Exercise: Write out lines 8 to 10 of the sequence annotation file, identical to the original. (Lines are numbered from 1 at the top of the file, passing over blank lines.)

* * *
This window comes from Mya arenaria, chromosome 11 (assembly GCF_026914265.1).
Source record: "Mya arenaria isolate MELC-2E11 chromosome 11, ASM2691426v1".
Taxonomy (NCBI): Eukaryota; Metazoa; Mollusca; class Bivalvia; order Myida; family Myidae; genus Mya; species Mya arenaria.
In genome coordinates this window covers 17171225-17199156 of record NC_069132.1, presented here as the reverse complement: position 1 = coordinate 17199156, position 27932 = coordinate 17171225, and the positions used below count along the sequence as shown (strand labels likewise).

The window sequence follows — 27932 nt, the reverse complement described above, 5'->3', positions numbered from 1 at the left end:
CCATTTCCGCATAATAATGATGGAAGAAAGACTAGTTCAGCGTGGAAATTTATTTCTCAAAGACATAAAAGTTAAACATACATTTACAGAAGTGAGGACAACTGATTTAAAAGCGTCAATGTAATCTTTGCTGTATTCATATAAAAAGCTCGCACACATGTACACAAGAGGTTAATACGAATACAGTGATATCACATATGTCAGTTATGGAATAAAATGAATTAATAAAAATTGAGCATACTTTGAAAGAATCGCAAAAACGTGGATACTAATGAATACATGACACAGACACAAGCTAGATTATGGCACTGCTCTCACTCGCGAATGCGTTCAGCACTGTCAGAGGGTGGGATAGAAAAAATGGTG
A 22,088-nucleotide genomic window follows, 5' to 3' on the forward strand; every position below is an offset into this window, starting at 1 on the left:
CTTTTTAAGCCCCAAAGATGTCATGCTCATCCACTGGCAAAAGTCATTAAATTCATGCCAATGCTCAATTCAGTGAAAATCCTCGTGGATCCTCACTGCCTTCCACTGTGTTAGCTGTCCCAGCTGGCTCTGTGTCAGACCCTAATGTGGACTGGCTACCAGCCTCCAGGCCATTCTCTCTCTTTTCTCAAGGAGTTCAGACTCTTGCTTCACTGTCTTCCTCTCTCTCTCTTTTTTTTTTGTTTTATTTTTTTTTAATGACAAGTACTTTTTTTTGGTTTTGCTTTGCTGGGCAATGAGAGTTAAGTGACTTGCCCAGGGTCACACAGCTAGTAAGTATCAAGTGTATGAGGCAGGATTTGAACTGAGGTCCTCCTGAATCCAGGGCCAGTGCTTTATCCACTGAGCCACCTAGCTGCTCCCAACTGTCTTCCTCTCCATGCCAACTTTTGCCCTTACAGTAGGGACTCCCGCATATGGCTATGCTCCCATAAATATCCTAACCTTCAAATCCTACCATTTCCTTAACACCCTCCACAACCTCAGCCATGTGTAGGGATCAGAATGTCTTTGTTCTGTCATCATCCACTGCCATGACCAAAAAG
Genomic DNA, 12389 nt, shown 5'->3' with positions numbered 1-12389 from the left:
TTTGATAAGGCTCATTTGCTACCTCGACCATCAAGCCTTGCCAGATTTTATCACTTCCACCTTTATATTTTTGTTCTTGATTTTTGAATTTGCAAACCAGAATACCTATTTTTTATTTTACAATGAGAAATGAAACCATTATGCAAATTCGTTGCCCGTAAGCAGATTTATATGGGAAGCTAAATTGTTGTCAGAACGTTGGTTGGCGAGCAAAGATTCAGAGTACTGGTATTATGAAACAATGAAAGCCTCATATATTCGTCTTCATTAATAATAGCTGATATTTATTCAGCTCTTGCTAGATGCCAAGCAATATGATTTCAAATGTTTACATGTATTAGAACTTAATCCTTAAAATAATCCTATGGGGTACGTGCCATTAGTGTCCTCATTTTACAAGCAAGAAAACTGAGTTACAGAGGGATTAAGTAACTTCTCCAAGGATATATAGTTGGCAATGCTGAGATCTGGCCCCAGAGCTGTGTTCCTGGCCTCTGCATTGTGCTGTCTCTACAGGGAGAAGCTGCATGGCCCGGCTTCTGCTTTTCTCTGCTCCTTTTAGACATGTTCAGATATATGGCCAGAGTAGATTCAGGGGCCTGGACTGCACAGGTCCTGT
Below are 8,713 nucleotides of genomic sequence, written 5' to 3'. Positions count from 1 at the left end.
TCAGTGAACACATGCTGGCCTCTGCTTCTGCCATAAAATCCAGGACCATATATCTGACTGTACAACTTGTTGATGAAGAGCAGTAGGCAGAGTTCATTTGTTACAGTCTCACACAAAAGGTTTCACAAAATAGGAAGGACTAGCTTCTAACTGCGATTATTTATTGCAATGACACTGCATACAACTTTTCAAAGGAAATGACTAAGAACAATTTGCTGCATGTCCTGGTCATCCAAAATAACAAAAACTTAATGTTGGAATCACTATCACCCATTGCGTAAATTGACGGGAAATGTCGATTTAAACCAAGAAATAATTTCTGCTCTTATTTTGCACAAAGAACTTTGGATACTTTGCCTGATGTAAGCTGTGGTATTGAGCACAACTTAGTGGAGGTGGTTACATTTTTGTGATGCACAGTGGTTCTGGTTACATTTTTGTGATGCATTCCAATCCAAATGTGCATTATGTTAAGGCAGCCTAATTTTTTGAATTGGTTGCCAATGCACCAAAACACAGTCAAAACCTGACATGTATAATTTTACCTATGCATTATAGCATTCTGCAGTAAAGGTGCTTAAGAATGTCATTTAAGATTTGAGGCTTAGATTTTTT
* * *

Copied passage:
CTTTTTAAGCCCCAAAGATGTCATGCTCATCCACTGGCAAAAGTCATTAAATTCATGCCAATGCTCAATTCAGTGAAAATCCTCGTGGATCCTCACTGCCTTCCACTGTGTTAGCTGTCCCAGCTGGCTCTGTGTCAGACCCTAATGTGGACTGGCTACCAGCCTCCAGGCCATTCTCTCTCTTTTCTCAAGGAGTTCAGACTCTTGCTTCACTGTCTTCCTCTCTCTCTCTTTTTTTTTTGTTTTATTTTTTTTTAATGACAAGTACTTTTTTTTGGTTTTGCTTTGCTGGGCAATGAGAGTTAAGTGACTTGCCCAGGGTCACACAGCTAGTAAGTATCAAGTGTATGAGGCAGGATTTGAACTGAGGTCCTCCTGAATCCAGGGCCAGTGCTTTATCCACTGAGCCACCTAGCTGCTCCCAACTGTCTTCCTCTCCATGCCAACTTTTGCCCTTACAGTAGGGACTCCCGCATATGGCTATGCTCCCATAAATATCCTAACCTTCAAATCCTACCATTTCCTTAACACCCTCCACAACCTCAGCCATGTGTAGGGATCAGAATGTCTTTGTTCTGTCATCATCCACTGCCATGACCAAAAAG
Genomic DNA, 12389 nt, shown 5'->3' with positions numbered 1-12389 from the left:
TTTGATAAGGCTCATTTGCTACCTCGACCATCAAGCCTTGCCAGATTTTATCACTTCCACCTTTATATTTTTGTTCTTGATTTTTGAATTTGCAAACCAGAATACCTATTTTTTATTTTACAATGAGAAATGAAACCATTATGCAAATTCGTTGCCCGTAAGCAGATTTATATGGGAAGCTAAATTGTTGTCAGAACGTTGGTTGGCGAGCAAAGATTCAGAGTACTGGTATTATGAAACAATGAAAGCCTCATATATTCGTCTTCATTAATAATAGCTGATATTTATTCAGCTCTTGCTAGATGCCAAGCAATATGATTTCAAATGTTTACATGTATTAGAACTTAATCCTTAAAATAATCCTATGGGGTACGTGCCATTAGTGTCCTCATTTTACAAGCAAGAAAACTGAGTTACAGAGGGATTAAGTAACTTCTCCAAGGATATATAGTTGGCAATGCTGAGATCTGGCCCCAGAGCTGTGTTCCTGGCCTCTGCATTGTGCTGTCTCTACAGGGAGAAGCTGCATGGCCCGGCTTCTGCTTTTCTCTGCTCCTTTTAGACATGTTCAGATATATGGCCAGAGTAGATTCAGGGGCCTGGACTGCACAGGTCCTGT